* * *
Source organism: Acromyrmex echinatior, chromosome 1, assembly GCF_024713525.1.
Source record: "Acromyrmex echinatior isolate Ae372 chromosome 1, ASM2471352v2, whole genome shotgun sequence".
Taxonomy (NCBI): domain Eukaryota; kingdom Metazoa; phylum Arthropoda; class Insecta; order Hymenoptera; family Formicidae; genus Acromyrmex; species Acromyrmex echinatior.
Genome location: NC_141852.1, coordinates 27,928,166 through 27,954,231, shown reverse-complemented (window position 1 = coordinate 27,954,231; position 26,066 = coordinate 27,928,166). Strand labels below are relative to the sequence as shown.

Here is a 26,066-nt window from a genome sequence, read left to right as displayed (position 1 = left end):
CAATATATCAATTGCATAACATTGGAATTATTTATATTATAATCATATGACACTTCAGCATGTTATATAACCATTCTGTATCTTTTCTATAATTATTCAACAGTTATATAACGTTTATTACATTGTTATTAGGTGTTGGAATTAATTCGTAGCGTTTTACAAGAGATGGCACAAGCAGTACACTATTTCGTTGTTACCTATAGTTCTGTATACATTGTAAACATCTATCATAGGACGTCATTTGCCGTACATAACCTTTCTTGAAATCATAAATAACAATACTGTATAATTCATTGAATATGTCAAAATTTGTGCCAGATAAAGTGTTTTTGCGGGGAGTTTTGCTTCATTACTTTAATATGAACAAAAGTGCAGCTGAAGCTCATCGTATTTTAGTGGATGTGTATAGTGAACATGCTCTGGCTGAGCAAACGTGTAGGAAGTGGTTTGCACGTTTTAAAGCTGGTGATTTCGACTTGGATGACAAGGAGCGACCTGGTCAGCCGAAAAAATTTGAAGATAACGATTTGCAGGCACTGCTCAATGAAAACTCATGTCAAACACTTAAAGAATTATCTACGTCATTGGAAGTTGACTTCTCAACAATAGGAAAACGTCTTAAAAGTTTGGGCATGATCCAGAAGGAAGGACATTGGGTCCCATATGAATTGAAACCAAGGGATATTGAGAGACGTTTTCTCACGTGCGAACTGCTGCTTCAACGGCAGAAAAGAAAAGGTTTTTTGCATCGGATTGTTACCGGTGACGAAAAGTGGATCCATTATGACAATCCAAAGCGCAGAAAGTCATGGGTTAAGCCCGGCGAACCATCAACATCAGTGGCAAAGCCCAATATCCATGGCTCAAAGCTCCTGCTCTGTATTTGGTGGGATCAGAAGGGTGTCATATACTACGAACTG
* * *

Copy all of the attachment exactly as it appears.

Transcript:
Source organism: Acromyrmex echinatior, chromosome 1, assembly GCF_024713525.1.
Source record: "Acromyrmex echinatior isolate Ae372 chromosome 1, ASM2471352v2, whole genome shotgun sequence".
Taxonomy (NCBI): domain Eukaryota; kingdom Metazoa; phylum Arthropoda; class Insecta; order Hymenoptera; family Formicidae; genus Acromyrmex; species Acromyrmex echinatior.
Genome location: NC_141852.1, coordinates 27,928,166 through 27,954,231, shown reverse-complemented (window position 1 = coordinate 27,954,231; position 26,066 = coordinate 27,928,166). Strand labels below are relative to the sequence as shown.

Here is a 26,066-nt window from a genome sequence, read left to right as displayed (position 1 = left end):
CAATATATCAATTGCATAACATTGGAATTATTTATATTATAATCATATGACACTTCAGCATGTTATATAACCATTCTGTATCTTTTCTATAATTATTCAACAGTTATATAACGTTTATTACATTGTTATTAGGTGTTGGAATTAATTCGTAGCGTTTTACAAGAGATGGCACAAGCAGTACACTATTTCGTTGTTACCTATAGTTCTGTATACATTGTAAACATCTATCATAGGACGTCATTTGCCGTACATAACCTTTCTTGAAATCATAAATAACAATACTGTATAATTCATTGAATATGTCAAAATTTGTGCCAGATAAAGTGTTTTTGCGGGGAGTTTTGCTTCATTACTTTAATATGAACAAAAGTGCAGCTGAAGCTCATCGTATTTTAGTGGATGTGTATAGTGAACATGCTCTGGCTGAGCAAACGTGTAGGAAGTGGTTTGCACGTTTTAAAGCTGGTGATTTCGACTTGGATGACAAGGAGCGACCTGGTCAGCCGAAAAAATTTGAAGATAACGATTTGCAGGCACTGCTCAATGAAAACTCATGTCAAACACTTAAAGAATTATCTACGTCATTGGAAGTTGACTTCTCAACAATAGGAAAACGTCTTAAAAGTTTGGGCATGATCCAGAAGGAAGGACATTGGGTCCCATATGAATTGAAACCAAGGGATATTGAGAGACGTTTTCTCACGTGCGAACTGCTGCTTCAACGGCAGAAAAGAAAAGGTTTTTTGCATCGGATTGTTACCGGTGACGAAAAGTGGATCCATTATGACAATCCAAAGCGCAGAAAGTCATGGGTTAAGCCCGGCGAACCATCAACATCAGTGGCAAAGCCCAATATCCATGGCTCAAAGCTCCTGCTCTGTATTTGGTGGGATCAGAAGGGTGTCATATACTACGAACTG